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Clin Sci (Lond). 1995 Jun;88(6):687-93.

Tricarboxylic acid cycle intermediates during incremental exercise in healthy subjects and in patients with McArdle's disease.

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  • 1Department of Physiology and Pharmacology, Karolinska Institute, Stockholm, Sweden.

Abstract

1. The importance of the level of tricarboxylic acid cycle intermediates (malate, citrate and fumarate) for energy transduction during exercise has been investigated in six healthy subjects and in two patients with muscle phosphorylase deficiency (McArdle's disease). 2. Healthy subjects cycled for 10 min at low (50 W), moderate [130 +/- 6 W (mean +/- SEM)] and high (226 +/- 12 W) work rates, corresponding to 26, 50 and 80% of their maximal O2 uptake, respectively. Patients with McArdle's disease cycled for 11-13 min at submaximal (40 W) rates, and to fatigue at maximal work rates of 60-90 W. 3. In healthy subjects, phosphocreatine was unchanged during low work rates, but decreased to 79 and 32% of the initial level during moderate and high work rates. In patients with McArdle's disease, phosphocreatine decreased to 82 and 34% of the initial level during submaximal and peak exercise. Muscle lactate increased in healthy subjects during exercise at moderate and high work rates, but remained low in patients with McArdle's disease. 4. In healthy subjects, tricarboxylic acid cycle intermediates were similar at rest and at low work rates (0.48 +/- 0.04 mmol/kg dry weight), but increased to 1.6 +/- 0.2 mmol/kg dry weight and 4.0 +/- 0.3 mmol/kg dry weight at moderate and high work rates. The tricarboxylic acid cycle intermediate level in patients with McArdle's disease was similar to that in healthy subjects at rest, but was markedly reduced during exercise when compared at the same relative intensity. The peak level of tricarboxylic acid cycle intermediates in patients with McArdle's disease was 22% of that in healthy subjects.(ABSTRACT TRUNCATED AT 250 WORDS)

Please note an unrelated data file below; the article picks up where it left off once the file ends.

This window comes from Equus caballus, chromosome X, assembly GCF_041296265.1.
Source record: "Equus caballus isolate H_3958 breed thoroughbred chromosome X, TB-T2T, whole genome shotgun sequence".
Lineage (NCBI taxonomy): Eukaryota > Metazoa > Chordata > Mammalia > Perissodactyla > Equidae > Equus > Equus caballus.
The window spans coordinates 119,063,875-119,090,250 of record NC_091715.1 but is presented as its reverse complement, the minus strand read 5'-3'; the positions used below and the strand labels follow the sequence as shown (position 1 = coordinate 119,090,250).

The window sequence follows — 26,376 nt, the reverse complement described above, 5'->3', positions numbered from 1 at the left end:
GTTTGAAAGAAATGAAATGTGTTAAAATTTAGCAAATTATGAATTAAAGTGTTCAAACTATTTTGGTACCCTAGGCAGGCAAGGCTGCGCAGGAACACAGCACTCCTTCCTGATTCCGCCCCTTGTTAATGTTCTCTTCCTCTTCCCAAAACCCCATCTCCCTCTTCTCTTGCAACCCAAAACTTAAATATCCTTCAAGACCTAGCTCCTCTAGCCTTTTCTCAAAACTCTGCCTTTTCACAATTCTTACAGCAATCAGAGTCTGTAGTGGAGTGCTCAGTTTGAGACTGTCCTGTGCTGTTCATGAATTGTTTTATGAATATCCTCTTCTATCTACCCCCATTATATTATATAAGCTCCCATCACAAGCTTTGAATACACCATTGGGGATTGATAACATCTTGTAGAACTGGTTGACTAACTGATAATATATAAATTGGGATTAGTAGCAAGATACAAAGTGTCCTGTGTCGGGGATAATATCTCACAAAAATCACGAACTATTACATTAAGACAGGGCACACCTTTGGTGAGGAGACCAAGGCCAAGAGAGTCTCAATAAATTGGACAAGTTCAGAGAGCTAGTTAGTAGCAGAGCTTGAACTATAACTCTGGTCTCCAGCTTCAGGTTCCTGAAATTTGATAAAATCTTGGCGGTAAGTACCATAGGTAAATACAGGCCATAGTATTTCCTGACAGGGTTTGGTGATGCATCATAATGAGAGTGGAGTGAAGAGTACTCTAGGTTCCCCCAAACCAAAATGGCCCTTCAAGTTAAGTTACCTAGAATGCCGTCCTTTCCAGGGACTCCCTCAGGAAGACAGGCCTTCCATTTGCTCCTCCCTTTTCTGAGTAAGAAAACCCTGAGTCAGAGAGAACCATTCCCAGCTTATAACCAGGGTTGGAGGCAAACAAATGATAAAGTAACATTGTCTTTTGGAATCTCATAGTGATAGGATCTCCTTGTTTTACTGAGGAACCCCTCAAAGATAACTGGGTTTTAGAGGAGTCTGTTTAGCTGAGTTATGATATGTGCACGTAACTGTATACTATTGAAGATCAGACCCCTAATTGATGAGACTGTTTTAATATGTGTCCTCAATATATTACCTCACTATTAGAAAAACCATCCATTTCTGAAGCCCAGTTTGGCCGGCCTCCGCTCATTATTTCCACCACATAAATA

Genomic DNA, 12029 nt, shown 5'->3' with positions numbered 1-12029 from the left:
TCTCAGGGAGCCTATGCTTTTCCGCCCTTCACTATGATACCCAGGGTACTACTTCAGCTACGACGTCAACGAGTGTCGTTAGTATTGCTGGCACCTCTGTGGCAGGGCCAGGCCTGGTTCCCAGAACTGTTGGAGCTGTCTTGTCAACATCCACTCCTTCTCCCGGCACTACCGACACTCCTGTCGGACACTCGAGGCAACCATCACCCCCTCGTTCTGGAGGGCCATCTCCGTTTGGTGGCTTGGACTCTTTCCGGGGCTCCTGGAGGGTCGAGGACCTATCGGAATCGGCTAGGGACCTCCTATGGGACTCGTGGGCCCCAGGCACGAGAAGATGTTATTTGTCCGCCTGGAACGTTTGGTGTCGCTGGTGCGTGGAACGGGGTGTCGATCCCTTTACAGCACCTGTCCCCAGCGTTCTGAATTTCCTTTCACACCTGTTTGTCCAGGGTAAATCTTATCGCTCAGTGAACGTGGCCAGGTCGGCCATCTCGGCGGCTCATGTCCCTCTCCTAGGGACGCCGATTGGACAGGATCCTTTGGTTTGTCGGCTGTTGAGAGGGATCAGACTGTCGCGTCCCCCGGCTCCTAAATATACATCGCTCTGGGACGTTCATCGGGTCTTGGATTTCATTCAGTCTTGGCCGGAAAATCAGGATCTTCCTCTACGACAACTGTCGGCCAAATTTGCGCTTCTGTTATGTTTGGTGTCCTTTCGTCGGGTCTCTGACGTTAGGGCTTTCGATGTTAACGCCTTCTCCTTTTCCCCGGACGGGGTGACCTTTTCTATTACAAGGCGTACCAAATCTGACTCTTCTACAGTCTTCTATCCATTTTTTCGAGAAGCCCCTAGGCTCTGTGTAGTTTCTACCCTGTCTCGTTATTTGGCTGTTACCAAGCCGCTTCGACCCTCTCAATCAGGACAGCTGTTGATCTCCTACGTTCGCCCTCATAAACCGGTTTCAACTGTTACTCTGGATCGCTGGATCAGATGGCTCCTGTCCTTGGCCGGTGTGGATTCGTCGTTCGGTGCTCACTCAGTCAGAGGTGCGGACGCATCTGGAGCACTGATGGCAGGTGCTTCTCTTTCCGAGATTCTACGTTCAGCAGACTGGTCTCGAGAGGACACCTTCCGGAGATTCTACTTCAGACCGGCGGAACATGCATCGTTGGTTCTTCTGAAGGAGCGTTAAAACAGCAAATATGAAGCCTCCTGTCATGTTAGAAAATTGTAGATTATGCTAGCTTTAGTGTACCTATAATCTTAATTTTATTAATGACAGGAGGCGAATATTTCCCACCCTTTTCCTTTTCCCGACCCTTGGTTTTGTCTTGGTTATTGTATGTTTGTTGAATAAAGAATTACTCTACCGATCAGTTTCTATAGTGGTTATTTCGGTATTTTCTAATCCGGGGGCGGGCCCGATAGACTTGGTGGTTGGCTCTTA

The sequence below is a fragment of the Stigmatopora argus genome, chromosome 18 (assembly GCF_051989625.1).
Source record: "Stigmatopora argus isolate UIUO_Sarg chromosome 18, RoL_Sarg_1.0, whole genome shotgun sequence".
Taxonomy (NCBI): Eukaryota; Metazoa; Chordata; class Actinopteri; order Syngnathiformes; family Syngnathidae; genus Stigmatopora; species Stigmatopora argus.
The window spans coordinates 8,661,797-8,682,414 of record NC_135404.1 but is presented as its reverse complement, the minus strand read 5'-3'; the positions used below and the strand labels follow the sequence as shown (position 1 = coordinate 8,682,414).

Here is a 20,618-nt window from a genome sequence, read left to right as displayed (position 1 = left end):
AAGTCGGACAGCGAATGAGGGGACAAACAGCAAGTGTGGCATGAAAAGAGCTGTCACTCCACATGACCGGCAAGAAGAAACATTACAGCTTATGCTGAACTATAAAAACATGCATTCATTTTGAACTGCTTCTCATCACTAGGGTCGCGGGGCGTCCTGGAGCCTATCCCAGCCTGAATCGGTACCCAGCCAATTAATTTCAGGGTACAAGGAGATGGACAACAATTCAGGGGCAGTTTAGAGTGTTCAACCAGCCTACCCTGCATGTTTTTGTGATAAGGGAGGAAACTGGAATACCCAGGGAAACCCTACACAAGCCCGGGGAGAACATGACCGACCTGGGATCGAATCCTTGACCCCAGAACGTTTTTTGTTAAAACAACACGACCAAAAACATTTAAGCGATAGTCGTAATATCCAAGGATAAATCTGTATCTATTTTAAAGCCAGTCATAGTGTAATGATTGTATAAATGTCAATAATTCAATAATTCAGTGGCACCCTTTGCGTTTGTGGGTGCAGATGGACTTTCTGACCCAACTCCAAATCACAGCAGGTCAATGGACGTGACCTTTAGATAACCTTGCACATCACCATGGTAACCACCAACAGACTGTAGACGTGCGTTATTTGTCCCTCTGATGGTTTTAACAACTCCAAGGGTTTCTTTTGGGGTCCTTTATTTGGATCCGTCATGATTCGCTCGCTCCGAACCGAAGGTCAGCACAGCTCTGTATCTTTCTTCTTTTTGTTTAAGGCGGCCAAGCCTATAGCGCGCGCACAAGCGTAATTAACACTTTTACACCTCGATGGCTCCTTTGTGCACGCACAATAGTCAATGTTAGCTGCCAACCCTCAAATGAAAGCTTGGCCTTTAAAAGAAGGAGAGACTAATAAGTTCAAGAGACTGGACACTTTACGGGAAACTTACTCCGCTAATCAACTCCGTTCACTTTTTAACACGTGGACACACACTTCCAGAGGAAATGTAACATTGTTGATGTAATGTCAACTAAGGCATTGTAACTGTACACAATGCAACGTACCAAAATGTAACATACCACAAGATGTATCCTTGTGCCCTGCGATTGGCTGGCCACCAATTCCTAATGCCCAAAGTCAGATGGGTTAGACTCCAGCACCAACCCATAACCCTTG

PMID:
7634753
[PubMed - indexed for MEDLINE]
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